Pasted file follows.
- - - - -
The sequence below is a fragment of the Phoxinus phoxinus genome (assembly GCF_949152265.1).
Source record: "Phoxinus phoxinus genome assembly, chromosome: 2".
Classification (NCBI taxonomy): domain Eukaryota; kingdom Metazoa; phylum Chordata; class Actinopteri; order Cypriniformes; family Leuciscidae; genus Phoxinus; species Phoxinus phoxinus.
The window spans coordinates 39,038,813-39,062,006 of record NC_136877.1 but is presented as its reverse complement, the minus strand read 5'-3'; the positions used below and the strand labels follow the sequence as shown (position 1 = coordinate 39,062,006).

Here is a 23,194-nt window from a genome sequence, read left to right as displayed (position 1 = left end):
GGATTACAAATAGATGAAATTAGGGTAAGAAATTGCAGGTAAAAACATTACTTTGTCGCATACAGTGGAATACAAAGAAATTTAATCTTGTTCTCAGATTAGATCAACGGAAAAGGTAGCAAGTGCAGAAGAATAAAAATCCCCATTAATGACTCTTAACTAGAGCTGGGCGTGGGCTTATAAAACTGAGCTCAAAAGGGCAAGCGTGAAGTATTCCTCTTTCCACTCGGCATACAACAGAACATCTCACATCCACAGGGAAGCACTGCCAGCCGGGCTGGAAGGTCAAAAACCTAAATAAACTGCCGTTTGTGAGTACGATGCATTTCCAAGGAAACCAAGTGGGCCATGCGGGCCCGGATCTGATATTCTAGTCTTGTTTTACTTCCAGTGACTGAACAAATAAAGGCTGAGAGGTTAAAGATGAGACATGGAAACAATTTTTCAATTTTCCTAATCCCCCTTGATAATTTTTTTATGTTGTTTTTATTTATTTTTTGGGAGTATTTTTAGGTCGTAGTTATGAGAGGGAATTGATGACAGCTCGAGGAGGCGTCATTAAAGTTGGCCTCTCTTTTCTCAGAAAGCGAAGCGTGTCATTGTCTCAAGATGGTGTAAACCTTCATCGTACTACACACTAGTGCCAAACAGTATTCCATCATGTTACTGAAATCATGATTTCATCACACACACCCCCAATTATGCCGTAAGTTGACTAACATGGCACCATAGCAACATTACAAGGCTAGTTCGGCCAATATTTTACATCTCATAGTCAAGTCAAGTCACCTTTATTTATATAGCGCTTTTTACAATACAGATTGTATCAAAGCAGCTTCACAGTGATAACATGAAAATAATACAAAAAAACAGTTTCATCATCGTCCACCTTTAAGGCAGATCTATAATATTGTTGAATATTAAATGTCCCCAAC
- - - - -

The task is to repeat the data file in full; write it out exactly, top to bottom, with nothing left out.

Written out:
The sequence below is a fragment of the Phoxinus phoxinus genome (assembly GCF_949152265.1).
Source record: "Phoxinus phoxinus genome assembly, chromosome: 2".
Classification (NCBI taxonomy): domain Eukaryota; kingdom Metazoa; phylum Chordata; class Actinopteri; order Cypriniformes; family Leuciscidae; genus Phoxinus; species Phoxinus phoxinus.
The window spans coordinates 39,038,813-39,062,006 of record NC_136877.1 but is presented as its reverse complement, the minus strand read 5'-3'; the positions used below and the strand labels follow the sequence as shown (position 1 = coordinate 39,062,006).

Here is a 23,194-nt window from a genome sequence, read left to right as displayed (position 1 = left end):
GGATTACAAATAGATGAAATTAGGGTAAGAAATTGCAGGTAAAAACATTACTTTGTCGCATACAGTGGAATACAAAGAAATTTAATCTTGTTCTCAGATTAGATCAACGGAAAAGGTAGCAAGTGCAGAAGAATAAAAATCCCCATTAATGACTCTTAACTAGAGCTGGGCGTGGGCTTATAAAACTGAGCTCAAAAGGGCAAGCGTGAAGTATTCCTCTTTCCACTCGGCATACAACAGAACATCTCACATCCACAGGGAAGCACTGCCAGCCGGGCTGGAAGGTCAAAAACCTAAATAAACTGCCGTTTGTGAGTACGATGCATTTCCAAGGAAACCAAGTGGGCCATGCGGGCCCGGATCTGATATTCTAGTCTTGTTTTACTTCCAGTGACTGAACAAATAAAGGCTGAGAGGTTAAAGATGAGACATGGAAACAATTTTTCAATTTTCCTAATCCCCCTTGATAATTTTTTTATGTTGTTTTTATTTATTTTTTGGGAGTATTTTTAGGTCGTAGTTATGAGAGGGAATTGATGACAGCTCGAGGAGGCGTCATTAAAGTTGGCCTCTCTTTTCTCAGAAAGCGAAGCGTGTCATTGTCTCAAGATGGTGTAAACCTTCATCGTACTACACACTAGTGCCAAACAGTATTCCATCATGTTACTGAAATCATGATTTCATCACACACACCCCCAATTATGCCGTAAGTTGACTAACATGGCACCATAGCAACATTACAAGGCTAGTTCGGCCAATATTTTACATCTCATAGTCAAGTCAAGTCACCTTTATTTATATAGCGCTTTTTACAATACAGATTGTATCAAAGCAGCTTCACAGTGATAACATGAAAATAATACAAAAAAACAGTTTCATCATCGTCCACCTTTAAGGCAGATCTATAATATTGTTGAATATTAAATGTCCCCAAC